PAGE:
Thursday, March 19, 2009

Ancient stones unearthed at Coate could be part of Swindon’s Neolithic history


Ancient stones unearthed at Coate could be part of Swindon’s Neolithic history

The Jefferies Land Conservation Trust has expressed grave concerns that a Neolithic site dating back some 4,000 years will lose its potential historic and tourist value if the Coate development is permitted.

A recent discovery of two sarsen stones opposite Day House farm, has aroused speculation that many of the lost stones of ritual value still lie buried in the ground, undiscovered. Apparently these two stones were uncovered a week ago whilst digging a ditch alongside Day House Lane.

In 1894, A D Passmore, a local antiquarian recorded in his notebooks [1] two stone circles on Day House Farm that appeared to link to one another by a line of sarsens as well as four more stone circles nearby.

Only one of the six stone circles, opposite Day House Farm, is known today and protected by law albeit that many of the stones in this circle have also been destroyed. The sarsens are almost totally buried in the field but Passmore noted that the stones varied between 6-12 foot in length and the same in width.

Richard Jefferies, the Victorian nature writer born at Coate, also wrote about these stones in the Wiltshire Herald in 1867-8. [1]

Passmore found the remains of another stone circle on Day House Farm a quarter of a mile south-west of the first; he spotted another in the floor of Coate Water, and others at Hodson, Broome and in Burderop Woods.

The most widely accepted theory as to the purpose of Stone Circles is that they are connected with the worship of the Sun and Moon.

Speaking on behalf of the Jefferies Land Conservation Trust, Jean Saunders said:

“Whilst not on the scale of Avebury, it is so exciting to know that Coate is steeped in similar pre-history. We know of a Bronze Age settlement just south of Coate Water, two round barrows opposite Richard Jefferies’ old house at Coate, two stone circles on Day House Farm and lines of stones linking these together with others. It would be criminal to surround these ancient relics of the past with modern buildings. Who knows how many more of these old stones of great spiritual value lie undiscovered? Can Swindon afford to lose more of its history?”


Editor’s notes

1. Extracts from Passmore’s notebooks were recorded in the Wiltshire Archaeological & Natural History Magazine 2004.

2. Richard Jefferies (1849-1887) started his working life as a journalist on local papers. In the Wiltshire Herald Jefferies reported:

‘The road from Coate makes a wide semi-circle round to Chisledon. Day-house Lane cuts off the angle, and was formerly much used, until the road was widened and macadamised. There may be seen on the left side of Day-house Lane, exactly opposite the entrance to a pen on Day-house Farm, five Sarsden stones, much sunk in the ground, but forming a semi-circle of which the lane is the base­line or tangent. There was a sixth upon the edge of the lane, but it was blown up and removed, in order to make the road more serviceable, a few years ago. Whether this was or was not one of those circles known as Druidical, cannot now be determined, but it wears that appearance. It would seem that the modern lane had cut right through the circle, destroying all vestige of one half of it. In the next field, known as the Plain, lies, near the footpath across the fields to Chisledon, another Sarsden of enormous size, with two smaller satellites of the same stone close by. If the semi-circle, just spoken of was a work of the Druids, or of the description known as Druidical, which some think a very different thing, it may be just possible that these detached stones in the Plain had some connection with it.’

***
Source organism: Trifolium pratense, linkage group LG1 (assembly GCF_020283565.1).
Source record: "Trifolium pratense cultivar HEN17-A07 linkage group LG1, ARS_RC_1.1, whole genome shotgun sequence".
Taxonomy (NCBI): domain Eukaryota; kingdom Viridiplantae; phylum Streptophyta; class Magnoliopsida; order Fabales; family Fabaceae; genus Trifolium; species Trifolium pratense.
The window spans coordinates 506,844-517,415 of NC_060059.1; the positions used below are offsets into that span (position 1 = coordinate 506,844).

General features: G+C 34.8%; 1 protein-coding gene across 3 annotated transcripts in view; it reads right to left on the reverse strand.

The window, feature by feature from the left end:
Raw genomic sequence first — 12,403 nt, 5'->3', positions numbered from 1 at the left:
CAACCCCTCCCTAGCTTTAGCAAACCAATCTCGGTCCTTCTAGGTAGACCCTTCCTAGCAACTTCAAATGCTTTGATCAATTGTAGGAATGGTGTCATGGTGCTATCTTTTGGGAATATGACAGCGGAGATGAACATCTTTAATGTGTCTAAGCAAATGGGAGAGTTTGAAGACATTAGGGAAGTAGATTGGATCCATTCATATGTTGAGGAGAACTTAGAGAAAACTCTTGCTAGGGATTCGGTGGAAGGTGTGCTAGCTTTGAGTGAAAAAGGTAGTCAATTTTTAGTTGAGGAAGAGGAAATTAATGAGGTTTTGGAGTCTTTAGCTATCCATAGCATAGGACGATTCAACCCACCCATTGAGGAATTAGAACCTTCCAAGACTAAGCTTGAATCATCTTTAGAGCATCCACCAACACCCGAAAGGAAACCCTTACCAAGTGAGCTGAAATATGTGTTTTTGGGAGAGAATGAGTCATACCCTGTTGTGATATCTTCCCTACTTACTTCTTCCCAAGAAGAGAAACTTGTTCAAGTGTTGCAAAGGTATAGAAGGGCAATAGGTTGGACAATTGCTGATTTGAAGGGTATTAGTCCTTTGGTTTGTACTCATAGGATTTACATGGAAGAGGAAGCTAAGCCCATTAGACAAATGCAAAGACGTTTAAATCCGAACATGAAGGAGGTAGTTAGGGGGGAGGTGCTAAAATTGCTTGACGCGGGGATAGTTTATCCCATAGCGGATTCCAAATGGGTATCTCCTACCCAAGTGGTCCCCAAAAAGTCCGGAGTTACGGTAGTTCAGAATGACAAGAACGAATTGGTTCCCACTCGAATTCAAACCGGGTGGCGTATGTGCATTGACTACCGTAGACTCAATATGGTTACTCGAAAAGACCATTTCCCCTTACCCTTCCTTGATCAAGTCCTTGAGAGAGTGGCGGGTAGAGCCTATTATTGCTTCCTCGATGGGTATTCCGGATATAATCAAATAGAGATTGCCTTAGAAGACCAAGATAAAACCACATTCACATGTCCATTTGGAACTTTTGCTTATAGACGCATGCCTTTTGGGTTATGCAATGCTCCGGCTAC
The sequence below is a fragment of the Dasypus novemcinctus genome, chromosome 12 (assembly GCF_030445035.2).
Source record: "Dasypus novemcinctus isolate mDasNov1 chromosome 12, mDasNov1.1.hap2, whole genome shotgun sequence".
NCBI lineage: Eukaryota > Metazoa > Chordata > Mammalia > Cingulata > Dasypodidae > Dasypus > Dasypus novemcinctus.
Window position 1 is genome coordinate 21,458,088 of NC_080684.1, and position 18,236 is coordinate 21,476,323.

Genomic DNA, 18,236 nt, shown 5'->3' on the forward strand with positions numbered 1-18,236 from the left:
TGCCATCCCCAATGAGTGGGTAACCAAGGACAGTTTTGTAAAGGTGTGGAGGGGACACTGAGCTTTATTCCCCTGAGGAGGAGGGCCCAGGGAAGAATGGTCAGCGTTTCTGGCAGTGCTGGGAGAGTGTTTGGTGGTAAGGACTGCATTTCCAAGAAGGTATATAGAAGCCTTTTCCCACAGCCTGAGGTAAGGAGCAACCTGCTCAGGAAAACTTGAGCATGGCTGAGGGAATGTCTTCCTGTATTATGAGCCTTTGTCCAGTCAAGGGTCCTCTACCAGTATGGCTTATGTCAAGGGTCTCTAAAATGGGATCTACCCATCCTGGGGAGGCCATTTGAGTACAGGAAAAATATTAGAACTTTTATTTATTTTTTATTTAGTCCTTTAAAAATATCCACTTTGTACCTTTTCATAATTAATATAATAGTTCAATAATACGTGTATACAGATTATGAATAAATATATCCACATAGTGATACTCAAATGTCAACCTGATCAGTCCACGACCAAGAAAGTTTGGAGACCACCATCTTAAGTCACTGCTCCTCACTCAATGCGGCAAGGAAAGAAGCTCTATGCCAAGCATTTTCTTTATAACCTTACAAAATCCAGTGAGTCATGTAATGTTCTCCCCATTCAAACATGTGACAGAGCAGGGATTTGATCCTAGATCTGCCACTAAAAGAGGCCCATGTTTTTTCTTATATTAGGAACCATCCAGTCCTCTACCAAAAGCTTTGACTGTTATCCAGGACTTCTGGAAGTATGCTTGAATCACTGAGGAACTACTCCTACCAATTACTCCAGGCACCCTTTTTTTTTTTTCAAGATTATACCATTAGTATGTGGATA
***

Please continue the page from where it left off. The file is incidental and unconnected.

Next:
For more information contact Jefferies Land Conservation Trust

Thursday, March 12, 2009

Write to the Secretary of State

The Planning Inquiry is now over and we can only await the Planning Inspector's report and his recommendations for the Secretary of State. The report is likely to appear in 7-12 weeks time. The decision will then rest with Hazel Blears. It is believed that she can take as long as she likes to make a decision as to whether planning permission should be granted for the Coate development proposals.

It would be helpful if the general public write to Ms Blears in an attempt to persuade her that the potential loss of this jewel in Swindon's crown (and give your reasons why you think that this is so) is too big a price to pay for some remote and unrealistic chance that Swindon might gain a university presence. If you heard the loopholes in the conditions that were proposed by the developers for handing over land to a university, you can be assured of one thing - we will get another housing estate and office blocks to gaze upon from Coate Water and from Liddington Hill should planning permission be granted, whilst pigs-might-fly with regard to a hospital extension or university campus. If the University of Bath could not make a go of the offer from the developers, why should the University of the West of England believe that they can do better?

So it is now time to put pen to paper again and write to:

Hazel Blears
Secretary of State for Communities and Local Government
Eland House
Bressenden Place
London SW1E 5DU

E-mail address:

Do make it clear in your letter that you are referring to:

Appeal Refs: A/08/2085605 and 2090316
Land adjacent to Coate Water Country Park, Swindon